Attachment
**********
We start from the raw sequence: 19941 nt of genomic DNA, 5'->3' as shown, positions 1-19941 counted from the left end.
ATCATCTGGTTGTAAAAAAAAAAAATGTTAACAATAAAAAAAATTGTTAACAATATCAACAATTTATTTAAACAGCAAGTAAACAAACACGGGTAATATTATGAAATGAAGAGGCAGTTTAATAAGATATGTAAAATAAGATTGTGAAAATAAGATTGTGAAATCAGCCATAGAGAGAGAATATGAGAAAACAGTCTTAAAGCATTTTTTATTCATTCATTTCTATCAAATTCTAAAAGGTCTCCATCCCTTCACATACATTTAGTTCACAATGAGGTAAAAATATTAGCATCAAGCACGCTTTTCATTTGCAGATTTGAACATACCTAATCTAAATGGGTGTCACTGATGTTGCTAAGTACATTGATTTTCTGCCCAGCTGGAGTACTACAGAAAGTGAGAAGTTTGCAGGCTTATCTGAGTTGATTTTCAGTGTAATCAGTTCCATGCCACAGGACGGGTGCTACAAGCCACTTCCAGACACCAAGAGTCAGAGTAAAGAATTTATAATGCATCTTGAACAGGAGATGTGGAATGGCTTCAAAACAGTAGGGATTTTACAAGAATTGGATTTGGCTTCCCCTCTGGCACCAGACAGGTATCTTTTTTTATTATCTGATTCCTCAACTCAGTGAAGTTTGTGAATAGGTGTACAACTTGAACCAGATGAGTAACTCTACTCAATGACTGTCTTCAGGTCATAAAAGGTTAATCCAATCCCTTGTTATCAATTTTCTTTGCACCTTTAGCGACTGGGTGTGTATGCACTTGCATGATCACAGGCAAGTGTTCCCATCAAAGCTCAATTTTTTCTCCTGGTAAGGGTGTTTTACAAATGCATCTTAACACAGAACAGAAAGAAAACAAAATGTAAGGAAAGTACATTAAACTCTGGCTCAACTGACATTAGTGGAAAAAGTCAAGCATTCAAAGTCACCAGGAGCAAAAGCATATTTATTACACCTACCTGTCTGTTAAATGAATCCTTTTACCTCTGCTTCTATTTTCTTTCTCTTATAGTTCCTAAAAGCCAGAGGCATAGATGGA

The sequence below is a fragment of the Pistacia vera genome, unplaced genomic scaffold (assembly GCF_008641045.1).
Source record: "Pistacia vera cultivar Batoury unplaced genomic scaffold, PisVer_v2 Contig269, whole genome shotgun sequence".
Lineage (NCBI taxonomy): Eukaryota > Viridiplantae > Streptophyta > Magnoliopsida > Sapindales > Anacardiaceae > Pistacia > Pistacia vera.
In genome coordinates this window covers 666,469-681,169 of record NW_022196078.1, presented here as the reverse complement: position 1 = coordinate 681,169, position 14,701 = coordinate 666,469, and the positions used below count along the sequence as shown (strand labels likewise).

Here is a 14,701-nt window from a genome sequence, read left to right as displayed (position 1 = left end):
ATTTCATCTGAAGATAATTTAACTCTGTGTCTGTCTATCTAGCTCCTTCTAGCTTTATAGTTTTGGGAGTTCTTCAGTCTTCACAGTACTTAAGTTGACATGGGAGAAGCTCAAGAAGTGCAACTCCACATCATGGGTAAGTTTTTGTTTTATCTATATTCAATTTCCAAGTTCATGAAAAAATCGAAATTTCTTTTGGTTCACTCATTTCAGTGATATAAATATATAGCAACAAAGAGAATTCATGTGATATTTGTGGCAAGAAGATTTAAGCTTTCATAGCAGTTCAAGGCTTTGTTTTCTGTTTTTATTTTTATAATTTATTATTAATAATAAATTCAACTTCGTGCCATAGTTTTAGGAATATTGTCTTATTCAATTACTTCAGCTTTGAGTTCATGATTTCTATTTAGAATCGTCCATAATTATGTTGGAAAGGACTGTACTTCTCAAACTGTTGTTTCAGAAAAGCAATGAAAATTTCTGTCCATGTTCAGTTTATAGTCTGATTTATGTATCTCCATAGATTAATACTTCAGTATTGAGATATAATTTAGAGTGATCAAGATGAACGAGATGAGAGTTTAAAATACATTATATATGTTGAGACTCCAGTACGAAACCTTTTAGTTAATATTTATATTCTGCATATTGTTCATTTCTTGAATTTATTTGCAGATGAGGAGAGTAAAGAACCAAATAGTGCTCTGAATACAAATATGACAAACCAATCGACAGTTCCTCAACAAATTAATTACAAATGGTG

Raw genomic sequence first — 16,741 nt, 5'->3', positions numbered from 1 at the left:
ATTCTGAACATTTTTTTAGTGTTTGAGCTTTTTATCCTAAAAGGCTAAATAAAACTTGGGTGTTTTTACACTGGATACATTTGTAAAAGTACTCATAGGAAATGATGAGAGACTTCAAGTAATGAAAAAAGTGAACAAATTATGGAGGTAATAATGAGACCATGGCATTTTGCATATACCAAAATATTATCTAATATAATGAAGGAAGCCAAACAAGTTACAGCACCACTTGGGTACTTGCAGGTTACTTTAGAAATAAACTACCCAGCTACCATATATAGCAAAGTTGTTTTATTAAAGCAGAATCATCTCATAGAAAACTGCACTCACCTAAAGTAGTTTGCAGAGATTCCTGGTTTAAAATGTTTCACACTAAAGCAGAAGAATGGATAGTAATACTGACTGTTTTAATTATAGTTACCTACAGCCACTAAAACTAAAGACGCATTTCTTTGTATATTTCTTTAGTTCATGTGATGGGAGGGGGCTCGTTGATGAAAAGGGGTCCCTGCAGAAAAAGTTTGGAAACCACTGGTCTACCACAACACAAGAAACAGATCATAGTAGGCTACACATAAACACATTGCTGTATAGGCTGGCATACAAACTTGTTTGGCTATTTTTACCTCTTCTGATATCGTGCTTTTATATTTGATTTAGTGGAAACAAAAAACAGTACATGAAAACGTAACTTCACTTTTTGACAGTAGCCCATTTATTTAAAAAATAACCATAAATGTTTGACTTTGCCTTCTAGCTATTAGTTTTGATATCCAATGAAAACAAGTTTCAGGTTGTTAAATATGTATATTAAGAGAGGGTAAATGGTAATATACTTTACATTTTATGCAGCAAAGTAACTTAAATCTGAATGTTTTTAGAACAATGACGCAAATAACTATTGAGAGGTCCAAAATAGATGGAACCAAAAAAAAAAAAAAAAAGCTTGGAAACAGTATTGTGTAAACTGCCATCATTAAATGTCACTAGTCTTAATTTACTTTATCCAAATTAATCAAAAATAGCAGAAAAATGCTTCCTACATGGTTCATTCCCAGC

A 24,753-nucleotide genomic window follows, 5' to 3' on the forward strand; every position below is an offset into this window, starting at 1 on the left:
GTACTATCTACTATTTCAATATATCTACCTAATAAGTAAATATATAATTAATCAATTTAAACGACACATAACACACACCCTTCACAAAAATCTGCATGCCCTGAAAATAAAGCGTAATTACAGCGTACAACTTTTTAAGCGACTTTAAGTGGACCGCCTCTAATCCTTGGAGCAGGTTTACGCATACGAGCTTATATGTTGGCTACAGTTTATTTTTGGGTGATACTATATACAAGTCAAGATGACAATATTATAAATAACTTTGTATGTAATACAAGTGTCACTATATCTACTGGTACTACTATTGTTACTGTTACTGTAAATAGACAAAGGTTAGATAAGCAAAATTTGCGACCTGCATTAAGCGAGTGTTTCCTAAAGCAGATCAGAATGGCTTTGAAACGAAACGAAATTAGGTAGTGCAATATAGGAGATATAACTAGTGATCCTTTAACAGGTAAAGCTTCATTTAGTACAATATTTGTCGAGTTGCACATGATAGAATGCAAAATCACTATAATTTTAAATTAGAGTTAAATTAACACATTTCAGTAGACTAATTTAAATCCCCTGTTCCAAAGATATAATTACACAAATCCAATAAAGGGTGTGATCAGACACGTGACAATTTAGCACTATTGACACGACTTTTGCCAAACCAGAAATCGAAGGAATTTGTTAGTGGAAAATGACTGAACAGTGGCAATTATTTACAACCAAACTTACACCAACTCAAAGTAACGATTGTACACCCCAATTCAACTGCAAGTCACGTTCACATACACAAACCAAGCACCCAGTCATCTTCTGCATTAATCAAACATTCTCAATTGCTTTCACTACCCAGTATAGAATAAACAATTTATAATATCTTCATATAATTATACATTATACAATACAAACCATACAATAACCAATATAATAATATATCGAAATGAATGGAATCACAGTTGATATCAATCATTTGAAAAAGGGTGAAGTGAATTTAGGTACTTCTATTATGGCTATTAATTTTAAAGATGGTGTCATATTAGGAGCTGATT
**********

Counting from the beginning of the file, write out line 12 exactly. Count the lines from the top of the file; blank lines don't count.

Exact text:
GTACTATCTACTATTTCAATATATCTACCTAATAAGTAAATATATAATTAATCAATTTAAACGACACATAACACACACCCTTCACAAAAATCTGCATGCCCTGAAAATAAAGCGTAATTACAGCGTACAACTTTTTAAGCGACTTTAAGTGGACCGCCTCTAATCCTTGGAGCAGGTTTACGCATACGAGCTTATATGTTGGCTACAGTTTATTTTTGGGTGATACTATATACAAGTCAAGATGACAATATTATAAATAACTTTGTATGTAATACAAGTGTCACTATATCTACTGGTACTACTATTGTTACTGTTACTGTAAATAGACAAAGGTTAGATAAGCAAAATTTGCGACCTGCATTAAGCGAGTGTTTCCTAAAGCAGATCAGAATGGCTTTGAAACGAAACGAAATTAGGTAGTGCAATATAGGAGATATAACTAGTGATCCTTTAACAGGTAAAGCTTCATTTAGTACAATATTTGTCGAGTTGCACATGATAGAATGCAAAATCACTATAATTTTAAATTAGAGTTAAATTAACACATTTCAGTAGACTAATTTAAATCCCCTGTTCCAAAGATATAATTACACAAATCCAATAAAGGGTGTGATCAGACACGTGACAATTTAGCACTATTGACACGACTTTTGCCAAACCAGAAATCGAAGGAATTTGTTAGTGGAAAATGACTGAACAGTGGCAATTATTTACAACCAAACTTACACCAACTCAAAGTAACGATTGTACACCCCAATTCAACTGCAAGTCACGTTCACATACACAAACCAAGCACCCAGTCATCTTCTGCATTAATCAAACATTCTCAATTGCTTTCACTACCCAGTATAGAATAAACAATTTATAATATCTTCATATAATTATACATTATACAATACAAACCATACAATAACCAATATAATAATATATCGAAATGAATGGAATCACAGTTGATATCAATCATTTGAAAAAGGGTGAAGTGAATTTAGGTACTTCTATTATGGCTATTAATTTTAAAGATGGTGTCATATTAGGAGCTGATT